5) regulates viscosity of blood and blood clotting
6) detoxifies poison (alcohol)
7) cholesterol synthesis
8) metabolism of amino acids, fats and carbs
9) phagocytosis of old RBCs
one of the liver’s functions is deamination of excess amino acids
what is this
removal of an amine group from a molecule
it’s released by the ornithine cycle as a nitrogenous waste product
the remainder of the amino acid is fed into cellular respiration or converted into lipids
one of the liver’s functions is detoxification
what does this involve
substances are detoxified and made harmless
eg. ethanol in alcohols which are converted to fatty acids or used in respiration
eg. hydrogen peroxide converted to oxygen and water by catalase
the removal of metabolic waste from the body
metabolic waste is a combination of substances produced by chemical reactions of the cell which are toxic
Fill in the gaps for the ornithine cycle (producing urea)
Ornithine + Ammonia + 1 -> _2__ + citrulline
Citrulline + __3__ -> water + arginine
Arginine + __4__ -> ___5__ + ornithine
1) carbon dioxide
how could you differentiate between the hepatic vein, hepatic artery and hepatic portal vein by what they look like on a diagram
hepatic vein - vessel that takes blood away
hepatic artery - narrow vessel which blood enters liver through
hepatic portal vein - branched vessels where blood enters liver from gut
what are the 2 main functions of the kidney
Excretion of urea in the form of urine
Osmoregulation - maintains the correct water potential of the blood
what are the 3 layers of the kidney
outer = cortex middle = medulla inner = renal vein / renal artery and ureter
name all the parts the blood passes through when travelling through the kidney
renal artery afferent arteriole glomerular capillary bowman's capsule proximial convoluted tubule loop of Henle peritubular capillaries distal convoluted tubule collecting duct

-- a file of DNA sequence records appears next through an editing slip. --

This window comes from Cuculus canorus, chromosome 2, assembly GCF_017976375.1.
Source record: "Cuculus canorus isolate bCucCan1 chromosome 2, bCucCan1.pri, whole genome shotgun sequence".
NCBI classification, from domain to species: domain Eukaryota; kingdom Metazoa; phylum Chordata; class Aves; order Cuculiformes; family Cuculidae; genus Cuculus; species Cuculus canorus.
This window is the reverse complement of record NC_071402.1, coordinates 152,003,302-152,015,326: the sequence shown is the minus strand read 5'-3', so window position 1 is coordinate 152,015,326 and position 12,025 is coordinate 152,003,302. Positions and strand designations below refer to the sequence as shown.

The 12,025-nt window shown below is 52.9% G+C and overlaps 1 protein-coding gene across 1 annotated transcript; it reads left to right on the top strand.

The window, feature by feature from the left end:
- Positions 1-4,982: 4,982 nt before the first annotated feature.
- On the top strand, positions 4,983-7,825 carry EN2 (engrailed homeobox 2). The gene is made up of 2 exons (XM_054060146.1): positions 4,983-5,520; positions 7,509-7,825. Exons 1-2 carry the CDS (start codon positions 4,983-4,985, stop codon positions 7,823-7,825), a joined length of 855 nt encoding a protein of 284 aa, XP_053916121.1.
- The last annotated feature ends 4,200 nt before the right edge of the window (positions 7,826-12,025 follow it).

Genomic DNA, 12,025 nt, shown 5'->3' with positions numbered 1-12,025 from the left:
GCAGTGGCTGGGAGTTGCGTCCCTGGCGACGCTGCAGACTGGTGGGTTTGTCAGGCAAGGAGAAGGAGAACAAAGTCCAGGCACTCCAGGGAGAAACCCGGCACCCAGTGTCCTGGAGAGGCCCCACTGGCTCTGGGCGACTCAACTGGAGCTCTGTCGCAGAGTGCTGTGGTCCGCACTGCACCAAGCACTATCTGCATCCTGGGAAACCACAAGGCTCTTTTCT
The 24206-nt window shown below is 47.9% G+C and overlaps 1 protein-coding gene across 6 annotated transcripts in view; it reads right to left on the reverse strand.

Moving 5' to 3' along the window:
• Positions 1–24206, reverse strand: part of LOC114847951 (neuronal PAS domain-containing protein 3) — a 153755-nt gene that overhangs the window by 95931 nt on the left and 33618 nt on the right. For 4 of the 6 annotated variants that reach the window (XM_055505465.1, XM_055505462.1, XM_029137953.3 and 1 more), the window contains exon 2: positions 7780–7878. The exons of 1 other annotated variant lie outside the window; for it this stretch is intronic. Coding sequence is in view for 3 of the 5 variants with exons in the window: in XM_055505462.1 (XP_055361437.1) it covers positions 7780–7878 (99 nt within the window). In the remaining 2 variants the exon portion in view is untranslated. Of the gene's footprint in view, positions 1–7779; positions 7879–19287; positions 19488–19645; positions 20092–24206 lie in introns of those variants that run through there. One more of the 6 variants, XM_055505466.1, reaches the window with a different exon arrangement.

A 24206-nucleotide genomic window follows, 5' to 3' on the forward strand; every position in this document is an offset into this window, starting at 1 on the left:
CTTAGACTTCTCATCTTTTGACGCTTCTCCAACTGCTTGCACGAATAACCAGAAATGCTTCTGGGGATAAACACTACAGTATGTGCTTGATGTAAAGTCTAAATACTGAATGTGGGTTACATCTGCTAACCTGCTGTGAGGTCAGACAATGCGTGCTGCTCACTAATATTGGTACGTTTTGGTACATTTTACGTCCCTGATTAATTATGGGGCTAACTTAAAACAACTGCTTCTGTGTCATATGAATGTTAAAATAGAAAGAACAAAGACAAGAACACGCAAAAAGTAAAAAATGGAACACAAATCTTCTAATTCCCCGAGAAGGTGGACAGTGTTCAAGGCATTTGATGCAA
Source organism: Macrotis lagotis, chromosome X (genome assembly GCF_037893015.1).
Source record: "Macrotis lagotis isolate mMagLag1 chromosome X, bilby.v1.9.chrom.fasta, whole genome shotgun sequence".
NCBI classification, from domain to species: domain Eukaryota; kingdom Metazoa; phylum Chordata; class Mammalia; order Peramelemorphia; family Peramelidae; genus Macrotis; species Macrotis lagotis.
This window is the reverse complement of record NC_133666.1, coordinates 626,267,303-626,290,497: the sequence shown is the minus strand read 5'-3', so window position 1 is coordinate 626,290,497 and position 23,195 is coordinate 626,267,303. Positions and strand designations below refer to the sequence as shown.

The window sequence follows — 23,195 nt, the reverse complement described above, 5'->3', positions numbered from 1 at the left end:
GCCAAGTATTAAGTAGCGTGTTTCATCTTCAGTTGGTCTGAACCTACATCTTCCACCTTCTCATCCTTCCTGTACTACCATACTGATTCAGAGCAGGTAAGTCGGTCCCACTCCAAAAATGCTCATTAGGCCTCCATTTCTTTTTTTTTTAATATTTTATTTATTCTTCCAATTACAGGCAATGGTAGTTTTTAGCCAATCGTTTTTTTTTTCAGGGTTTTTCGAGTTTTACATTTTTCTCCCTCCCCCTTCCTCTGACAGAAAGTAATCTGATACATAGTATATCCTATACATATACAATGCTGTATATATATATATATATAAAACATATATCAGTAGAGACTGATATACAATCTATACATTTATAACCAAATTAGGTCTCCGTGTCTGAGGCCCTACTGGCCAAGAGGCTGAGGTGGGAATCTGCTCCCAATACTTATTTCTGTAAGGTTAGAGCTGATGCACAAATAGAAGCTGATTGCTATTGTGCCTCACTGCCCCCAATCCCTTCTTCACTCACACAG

the removal of small molecules from the blood into the lumen of the Bowman’s capsule
what are nephrons
the long tubules in kidneys along with the bundle of capillaries where the blood is filtered
(they’re where all the 4 stages of urine production happen)
why does ultrafiltration happen? (pressure)
Blood is taken into the Bowman’s capsule by the afferent arteriole and this is wider than the efferent arteriole which takes the blood away.
So this causes a high hydrostatic pressure inside the glomerulus which forces liquid and small molecules into the Bowman’s capsule from the capillary.
What layers do the small molecules pass through in ultrafiltration?
endothelium of the capillary - small molecules pass through the gaps/pores of this
basement membrane (mesh of collagen and protein fibres)
epithelium of Bowman’s capsule - molecules have to get through the podocytes
where does the selective reabsorption happen in the kidneys
proximial convoluted tubule
loop of Henle
distal convoluted tubule
what’s the main aim of ultrafiltration
to filter the proteins and blood cells from the small molecules (water, glucose, inorganic ions, urea, amino acids)
define selective reabsorption
the absorption of certain selected molecules back into the blood from the fluid of the nephron tubule
give the process of selective reabsorption in the kidneys
1) sodium ions are actively transported out of cells into the capillary bed
2) Sodium ions in the lumen move into the cells by facilitated diffusion. With this they cotransport glucose and amino acids.
3) These all then move into the capillary bed by facilitated diffusion
4) There is now a much higher water potential in the lumen so osmosis occurs into the capillaries also. Some water is left over in the lumen.
what is the main purpose of selective reabsorption in the kidneys
to reabsorb the small molecules that got through ultrafiltration back into the blood
like glucose, ions, water and amino acids which are vital for bodily functions
The third stage of the kidney is water reabsorption. Where and how does this happen?
Loop of Henle and collecting duct.
1) Near the top of the ascending limb, sodium and chlorine ions are actively pumped out into the medulla. The ascending limb is impermeable to water so water stays inside the tubule. This creates a low water potential in the medulla because there’s a high concentration of ions.
2) Because there’s a lower water potential in the medulla than the descending limb, water moves out of the descending limb into the medulla by osmosis. This makes the filtrate more concentrated. The water in the medulla is reabsorbed into the blood through the capillary network.